While employee stock ownership plans (ESOPs) function to reward employees with an ownership stake in the business they helped build, they can also offer tax advantages as an ownership-transition vehicle. Yet only about 11 percent of construction companies had ESOPs in 2016, according to research by the National Center for Employee Ownership. Further research shows that companies that set up an ESOP tend to increase annual sales, employment and productivity an average of 2.5 percent.

When Do Participants Receive Benefits? 
Because an ESOP is a qualified retirement plan, it will generally make distributions to participants in a manner similar to other retirement plans. Ultimately, the ESOP plan provisions dictate the specifics of how and when distributions occur. Events usually leading to distributions include death, disability, termination of employment and retirement. 

Distributions may occur in a lump sum or installments and may commence within certain time frames of these events happening. Participants are generally taxed at the time of distribution, but can elect to roll over their distribution into another qualified plan, which defers taxation until a distribution is received from that rollover plan. 

In addition, although an ESOP participant’s account consists mainly of employer stock, the plan will generally either distribute the cash value of that stock at the time of distribution or, if stock is distributed, include an option whereby the employee can immediately sell the stock to the employer. This policy exists so the employees are not left holding employer stock that may not be easily converted into cash in an outside market.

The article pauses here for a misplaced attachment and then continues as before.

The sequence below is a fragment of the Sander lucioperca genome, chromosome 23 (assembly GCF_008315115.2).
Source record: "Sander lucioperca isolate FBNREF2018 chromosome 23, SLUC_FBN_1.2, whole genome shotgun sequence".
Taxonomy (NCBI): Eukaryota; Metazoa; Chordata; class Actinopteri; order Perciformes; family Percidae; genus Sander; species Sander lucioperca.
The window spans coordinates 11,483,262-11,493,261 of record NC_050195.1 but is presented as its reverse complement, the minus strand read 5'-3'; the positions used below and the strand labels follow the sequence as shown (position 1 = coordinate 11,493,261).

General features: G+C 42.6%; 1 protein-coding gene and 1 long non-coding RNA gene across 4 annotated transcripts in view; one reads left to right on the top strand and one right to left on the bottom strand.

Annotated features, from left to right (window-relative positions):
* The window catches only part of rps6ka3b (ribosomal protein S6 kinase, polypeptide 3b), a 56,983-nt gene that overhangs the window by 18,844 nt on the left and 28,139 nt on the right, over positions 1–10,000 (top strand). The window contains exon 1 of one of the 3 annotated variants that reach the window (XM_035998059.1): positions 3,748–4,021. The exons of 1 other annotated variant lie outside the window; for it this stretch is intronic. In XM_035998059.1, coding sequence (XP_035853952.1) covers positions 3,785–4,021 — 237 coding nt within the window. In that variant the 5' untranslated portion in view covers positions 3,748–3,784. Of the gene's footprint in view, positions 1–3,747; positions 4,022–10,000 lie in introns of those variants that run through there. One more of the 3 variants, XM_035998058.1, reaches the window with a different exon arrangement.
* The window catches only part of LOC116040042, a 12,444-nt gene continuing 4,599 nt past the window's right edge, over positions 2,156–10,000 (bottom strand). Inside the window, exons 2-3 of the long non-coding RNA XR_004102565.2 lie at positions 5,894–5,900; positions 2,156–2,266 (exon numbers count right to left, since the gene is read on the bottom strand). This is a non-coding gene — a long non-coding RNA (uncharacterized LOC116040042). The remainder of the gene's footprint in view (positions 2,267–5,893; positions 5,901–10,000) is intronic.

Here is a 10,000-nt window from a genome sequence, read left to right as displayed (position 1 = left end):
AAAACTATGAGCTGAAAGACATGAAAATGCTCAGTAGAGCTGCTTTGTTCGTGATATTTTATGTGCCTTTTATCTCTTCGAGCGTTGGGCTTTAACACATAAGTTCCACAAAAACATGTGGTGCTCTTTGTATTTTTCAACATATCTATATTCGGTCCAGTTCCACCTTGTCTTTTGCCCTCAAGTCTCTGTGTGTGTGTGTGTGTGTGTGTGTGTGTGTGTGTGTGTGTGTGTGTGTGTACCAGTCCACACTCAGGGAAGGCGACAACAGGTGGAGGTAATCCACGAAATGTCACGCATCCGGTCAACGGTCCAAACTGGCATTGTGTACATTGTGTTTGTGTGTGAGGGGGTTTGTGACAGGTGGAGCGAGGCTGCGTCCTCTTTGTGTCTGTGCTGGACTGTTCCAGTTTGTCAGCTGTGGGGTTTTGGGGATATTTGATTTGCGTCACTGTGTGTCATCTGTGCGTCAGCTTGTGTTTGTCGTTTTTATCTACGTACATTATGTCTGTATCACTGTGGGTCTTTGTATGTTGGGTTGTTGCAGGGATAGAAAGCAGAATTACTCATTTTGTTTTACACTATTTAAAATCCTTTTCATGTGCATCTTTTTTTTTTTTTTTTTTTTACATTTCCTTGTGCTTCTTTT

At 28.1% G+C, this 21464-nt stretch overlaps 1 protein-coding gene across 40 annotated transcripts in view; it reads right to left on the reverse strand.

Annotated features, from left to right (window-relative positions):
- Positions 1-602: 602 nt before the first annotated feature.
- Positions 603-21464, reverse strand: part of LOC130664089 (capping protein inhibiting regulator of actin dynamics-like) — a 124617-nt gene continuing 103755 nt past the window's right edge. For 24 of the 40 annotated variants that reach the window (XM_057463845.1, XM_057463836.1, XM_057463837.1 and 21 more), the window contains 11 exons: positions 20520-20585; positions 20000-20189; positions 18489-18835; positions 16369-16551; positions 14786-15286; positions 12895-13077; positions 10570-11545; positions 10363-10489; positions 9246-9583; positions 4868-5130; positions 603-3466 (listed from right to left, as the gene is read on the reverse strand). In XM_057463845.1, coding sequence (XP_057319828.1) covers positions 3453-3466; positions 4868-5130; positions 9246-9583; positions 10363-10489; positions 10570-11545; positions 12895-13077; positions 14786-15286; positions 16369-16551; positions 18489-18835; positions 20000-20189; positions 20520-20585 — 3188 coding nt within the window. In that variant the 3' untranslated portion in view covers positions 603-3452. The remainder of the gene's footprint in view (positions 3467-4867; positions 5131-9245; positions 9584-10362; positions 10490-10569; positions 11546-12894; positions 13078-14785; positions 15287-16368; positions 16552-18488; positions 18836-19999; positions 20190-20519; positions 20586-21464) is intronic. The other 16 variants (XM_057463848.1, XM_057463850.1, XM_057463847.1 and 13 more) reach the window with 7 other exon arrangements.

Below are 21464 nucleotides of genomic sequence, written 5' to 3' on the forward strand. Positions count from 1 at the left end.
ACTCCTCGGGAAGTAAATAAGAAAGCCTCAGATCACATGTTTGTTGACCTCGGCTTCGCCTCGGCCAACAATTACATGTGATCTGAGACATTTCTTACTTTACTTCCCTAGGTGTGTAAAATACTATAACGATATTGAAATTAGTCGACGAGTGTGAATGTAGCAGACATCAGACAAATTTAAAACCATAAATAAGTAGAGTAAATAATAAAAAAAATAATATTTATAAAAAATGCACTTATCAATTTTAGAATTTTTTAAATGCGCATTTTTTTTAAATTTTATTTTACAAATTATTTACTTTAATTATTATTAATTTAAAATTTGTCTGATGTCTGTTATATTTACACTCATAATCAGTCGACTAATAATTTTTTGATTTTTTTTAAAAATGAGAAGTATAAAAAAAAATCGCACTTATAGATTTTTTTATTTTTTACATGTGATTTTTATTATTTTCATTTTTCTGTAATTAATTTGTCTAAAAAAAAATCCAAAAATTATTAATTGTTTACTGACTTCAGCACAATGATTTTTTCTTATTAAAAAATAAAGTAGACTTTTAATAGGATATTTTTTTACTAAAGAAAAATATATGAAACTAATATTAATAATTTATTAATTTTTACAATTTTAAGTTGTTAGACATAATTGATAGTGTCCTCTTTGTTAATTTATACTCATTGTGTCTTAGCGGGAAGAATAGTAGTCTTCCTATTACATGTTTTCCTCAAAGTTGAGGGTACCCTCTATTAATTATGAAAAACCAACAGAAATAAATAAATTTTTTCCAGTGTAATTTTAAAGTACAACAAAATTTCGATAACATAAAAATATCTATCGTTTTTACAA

Are ESOPs Risky for Employees? 
An ESOP does have to remain primarily invested in employer securities to qualify as an ESOP and receive the associated benefits. Most individuals are more familiar with 401(k) plans, which generally allow employees to choose among an array of diversified investment options. In reality, though, employees at ESOP companies often end up with larger retirement account balances. 

Because most ESOP companies usually offer the ESOP in addition to other retirement plans, employees often receive the ESOP account on top of other diversified accounts. In addition, most ESOP companies contribute more as a percentage of pay to employees’ ESOP accounts than non-ESOP companies do to employees’ 401(k) accounts. 

Department of Labor research also shows that ESOPs have higher rates of return and are less volatile than 401(k) plans. Moreover, ESOPs generally cover more employees because they provide benefits to employees without the employee having to elect into the plan, whereas employers typically only contribute to 401(k) accounts if the employee elects to participate in the plan first, and not all do. 

And lastly, diversification rules exist that require the ESOP to provide participants who are at least age 55 and have been in the plan for at least 10 years the option to diversify 25 percent of their accounts over a period of five years. In the final year of this diversification window, participants must be allowed to diversify up to 50 percent of their account balance if they so elect.